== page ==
“The losing side is comforted, I think, by this idea of magical gurus, because it’s less disconcerting than the fact that people just didn’t like them very much,” Brendan Nyhan, a Dartmouth political scientist who has studied the effects of consultants on elections, told me. Democrats, for example, took perverse solace in the early 2000s in the idea of Karl Rove as the evil genius behind George W. Bush’s success. “Remember, in 2004, people thought Karl Rove was God,” Nyhan said. “And then all of a sudden it turned out, starting in 2006, he had no magic.” In 2012, Rove’s American Crossroads super pac, along with an affiliated nonprofit, spent more than $100 million failing to prevent President Obama from winning reelection and the Democrats from keeping the Senate.

Political scientists have long been skeptical of grandiose claims about campaign tactics. Research has shown, for instance, that television ads tend to have a small effect on how or whether people vote, and any effect they do have fades quickly. That’s true in statewide races as well as national ones, and despite the widely held belief that a clever negative ad can sink a rival’s chances, a 2007 meta-analysis of studies concluded: “The research literature does not bear out the idea that negative campaigning is an effective means of winning votes.”

Dollars for Delegates sidebar
Joseph Sohm; Andrew Harnik / AP; David Gilder; Trevor Collens;
Andrew Cline; Crush Rush; Mark J. Terrill / AP; CJ Hanevy; Andrew Cline

Much of the initial research relied on observational methods—compiling data on different elections and trying to control for the differences among them. In 2006, though, Rick Perry’s Texas gubernatorial campaign gave researchers the chance to conduct a randomized, controlled experiment in real time. The campaign worked with political scientists to target certain parts of the state with ads while leaving other parts ad-free; the researchers then measured the difference in voter sentiment. They found that the commercials boosted Perry’s standing by about five points—and that the bump disappeared less than a week after the ads stopped airing.

According to the killjoys of academia, the “Daisy” ad didn’t win the 1964 election for Lyndon Johnson, and John Kerry didn’t lose in 2004 because of the Bush ad showing him tacking to and fro on a windsurfing board. There are caveats here: Ads can help an unknown candidate increase his or her name recognition, and one candidate’s vastly out-advertising another may make a difference. But the effects are much smaller than is commonly believed, and in presidential races nonstop media coverage ensures that the public knows the major candidates.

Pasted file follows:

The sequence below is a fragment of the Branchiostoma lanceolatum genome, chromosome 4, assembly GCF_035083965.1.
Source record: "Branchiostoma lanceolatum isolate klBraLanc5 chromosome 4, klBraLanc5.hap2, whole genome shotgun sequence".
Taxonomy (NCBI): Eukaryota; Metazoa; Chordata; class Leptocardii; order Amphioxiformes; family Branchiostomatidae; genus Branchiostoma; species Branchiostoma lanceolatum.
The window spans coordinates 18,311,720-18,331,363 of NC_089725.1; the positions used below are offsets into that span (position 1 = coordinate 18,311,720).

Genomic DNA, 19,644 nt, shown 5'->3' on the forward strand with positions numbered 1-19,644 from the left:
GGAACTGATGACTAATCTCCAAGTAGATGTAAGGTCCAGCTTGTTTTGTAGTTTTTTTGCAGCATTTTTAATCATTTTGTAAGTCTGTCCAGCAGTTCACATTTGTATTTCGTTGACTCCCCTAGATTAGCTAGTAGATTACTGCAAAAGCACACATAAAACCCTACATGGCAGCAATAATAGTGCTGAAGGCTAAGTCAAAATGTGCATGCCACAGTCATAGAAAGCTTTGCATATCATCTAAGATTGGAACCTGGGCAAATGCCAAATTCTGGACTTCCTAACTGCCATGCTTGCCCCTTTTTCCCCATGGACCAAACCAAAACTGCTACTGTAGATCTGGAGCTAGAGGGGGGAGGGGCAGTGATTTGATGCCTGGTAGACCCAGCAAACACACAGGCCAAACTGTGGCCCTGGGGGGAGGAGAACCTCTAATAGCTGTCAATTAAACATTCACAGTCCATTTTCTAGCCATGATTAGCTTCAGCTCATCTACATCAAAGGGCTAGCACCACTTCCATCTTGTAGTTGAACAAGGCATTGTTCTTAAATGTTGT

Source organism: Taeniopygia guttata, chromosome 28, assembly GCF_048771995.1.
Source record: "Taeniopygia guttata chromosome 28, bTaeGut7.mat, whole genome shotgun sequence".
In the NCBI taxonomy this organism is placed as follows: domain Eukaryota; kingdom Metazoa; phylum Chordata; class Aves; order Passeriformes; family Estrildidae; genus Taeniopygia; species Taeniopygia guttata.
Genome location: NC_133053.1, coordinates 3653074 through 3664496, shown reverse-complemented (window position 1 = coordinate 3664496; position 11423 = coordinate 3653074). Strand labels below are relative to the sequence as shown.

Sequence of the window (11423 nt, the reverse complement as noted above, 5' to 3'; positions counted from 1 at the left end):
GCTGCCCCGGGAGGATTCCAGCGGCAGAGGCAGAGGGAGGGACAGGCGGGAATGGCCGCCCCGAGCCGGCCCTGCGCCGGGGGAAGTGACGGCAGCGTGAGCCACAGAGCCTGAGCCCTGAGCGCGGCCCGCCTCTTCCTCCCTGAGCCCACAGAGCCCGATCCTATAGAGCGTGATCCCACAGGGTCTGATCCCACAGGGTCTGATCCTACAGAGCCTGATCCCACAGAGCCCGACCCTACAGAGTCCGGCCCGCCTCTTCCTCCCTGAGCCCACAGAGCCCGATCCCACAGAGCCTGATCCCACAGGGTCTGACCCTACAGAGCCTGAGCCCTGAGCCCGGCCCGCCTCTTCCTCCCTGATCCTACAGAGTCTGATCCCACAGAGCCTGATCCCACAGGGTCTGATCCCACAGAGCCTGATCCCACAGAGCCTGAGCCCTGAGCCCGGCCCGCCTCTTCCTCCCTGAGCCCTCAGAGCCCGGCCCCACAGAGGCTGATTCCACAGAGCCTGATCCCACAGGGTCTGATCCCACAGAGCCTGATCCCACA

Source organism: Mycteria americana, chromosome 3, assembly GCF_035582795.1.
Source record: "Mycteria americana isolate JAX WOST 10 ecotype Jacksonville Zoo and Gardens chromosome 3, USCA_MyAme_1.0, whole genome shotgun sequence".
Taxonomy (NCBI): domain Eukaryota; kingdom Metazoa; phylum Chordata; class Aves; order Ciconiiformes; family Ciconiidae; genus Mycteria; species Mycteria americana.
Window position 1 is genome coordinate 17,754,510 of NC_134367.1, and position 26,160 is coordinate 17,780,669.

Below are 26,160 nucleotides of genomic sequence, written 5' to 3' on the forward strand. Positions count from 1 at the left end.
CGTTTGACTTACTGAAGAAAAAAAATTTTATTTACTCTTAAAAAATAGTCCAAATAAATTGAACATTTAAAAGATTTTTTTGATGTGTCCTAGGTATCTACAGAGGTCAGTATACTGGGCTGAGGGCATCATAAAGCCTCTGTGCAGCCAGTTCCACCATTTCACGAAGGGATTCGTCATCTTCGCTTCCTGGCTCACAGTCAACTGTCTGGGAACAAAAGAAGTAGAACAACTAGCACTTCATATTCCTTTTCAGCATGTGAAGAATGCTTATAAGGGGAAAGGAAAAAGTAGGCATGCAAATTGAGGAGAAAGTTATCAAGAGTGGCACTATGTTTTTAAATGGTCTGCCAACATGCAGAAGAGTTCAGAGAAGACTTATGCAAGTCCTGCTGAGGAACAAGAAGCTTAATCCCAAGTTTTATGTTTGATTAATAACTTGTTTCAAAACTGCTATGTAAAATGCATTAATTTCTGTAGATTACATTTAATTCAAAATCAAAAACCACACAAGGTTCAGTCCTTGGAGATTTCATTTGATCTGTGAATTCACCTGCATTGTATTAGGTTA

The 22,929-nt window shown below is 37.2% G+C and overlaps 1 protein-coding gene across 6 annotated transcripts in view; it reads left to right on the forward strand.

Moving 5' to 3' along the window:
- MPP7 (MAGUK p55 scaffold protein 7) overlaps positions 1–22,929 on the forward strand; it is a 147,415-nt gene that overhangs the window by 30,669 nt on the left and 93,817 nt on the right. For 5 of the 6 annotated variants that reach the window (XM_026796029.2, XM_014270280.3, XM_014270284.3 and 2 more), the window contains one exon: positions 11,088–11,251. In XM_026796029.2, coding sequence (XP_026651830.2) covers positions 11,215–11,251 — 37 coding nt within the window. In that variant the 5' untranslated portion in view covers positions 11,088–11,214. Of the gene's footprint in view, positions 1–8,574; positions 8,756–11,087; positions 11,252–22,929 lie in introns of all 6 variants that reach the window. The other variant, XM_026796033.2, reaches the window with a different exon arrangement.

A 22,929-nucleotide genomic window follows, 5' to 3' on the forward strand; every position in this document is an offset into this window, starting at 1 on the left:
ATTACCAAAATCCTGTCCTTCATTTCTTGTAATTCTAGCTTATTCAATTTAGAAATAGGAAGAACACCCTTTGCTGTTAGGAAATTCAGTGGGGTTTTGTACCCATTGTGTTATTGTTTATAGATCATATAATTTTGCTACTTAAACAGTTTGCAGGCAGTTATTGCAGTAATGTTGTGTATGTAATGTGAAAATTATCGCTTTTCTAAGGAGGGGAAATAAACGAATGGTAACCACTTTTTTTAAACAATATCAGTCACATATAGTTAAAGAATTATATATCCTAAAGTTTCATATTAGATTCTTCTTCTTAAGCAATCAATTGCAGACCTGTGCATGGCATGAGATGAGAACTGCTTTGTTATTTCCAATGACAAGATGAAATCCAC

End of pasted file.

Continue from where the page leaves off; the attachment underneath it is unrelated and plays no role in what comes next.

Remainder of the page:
Nonetheless, television advertising remains presidential campaigns’ single biggest expenditure—perhaps because, in many cases, the people who decide how a campaign spends its money also have a foot in the ad-making business. Romney’s 2012 strategist, Stevens, was a partner in ​a firm that made ads​ for the campaign​, just as Obama’s 2008 strategist, David Axelrod, had been.

What about other campaign tactics? The data revolution of the past two decades has shown staples of the old consultant repertoire to be ineffective—for example, targeting your strongest precincts for get-out-the-vote efforts tends to reach people who were going to vote for your candidate anyway, and can backfire by inadvertently turning out voters for your opponent. But Big Data allowed these blunt instruments to be fine-tuned. “Microtargeting,” first used on a large scale by George W. Bush’s 2004 presidential campaign, was hailed as a breakthrough because it enabled campaigns to find those people likeliest to vote for them based on their demographic and commercial profiles—occupants of rental properties, say, or premium-cable subscribers—and focus persuasion and turnout efforts accordingly. Less hyped was the fact, discovered in analyses of the method, that microtargeting based on consumer data was likely no better than the old methods at identifying potential supporters.

The 2008 and 2012 Obama campaigns spawned reams of coverage of their technological wizardry. The 2012 tech team had a staff of 300 people, among them some of Silicon Valley’s best and brightest; members of the team worked out of a secretive headquarters dubbed “The Cave.” They drew heavily on insights from social psychology and tapped new sources of data on potential voters. Over the past four years, the Republican National Committee has spent more than $100 million building out its data operation in an attempt to catch up. Sasha Issenberg’s 2012 book, The Victory Lab: The Secret Science of Winning Campaigns, which details many of the new tactics, has been closely studied by Republicans trying to modernize the party’s efforts.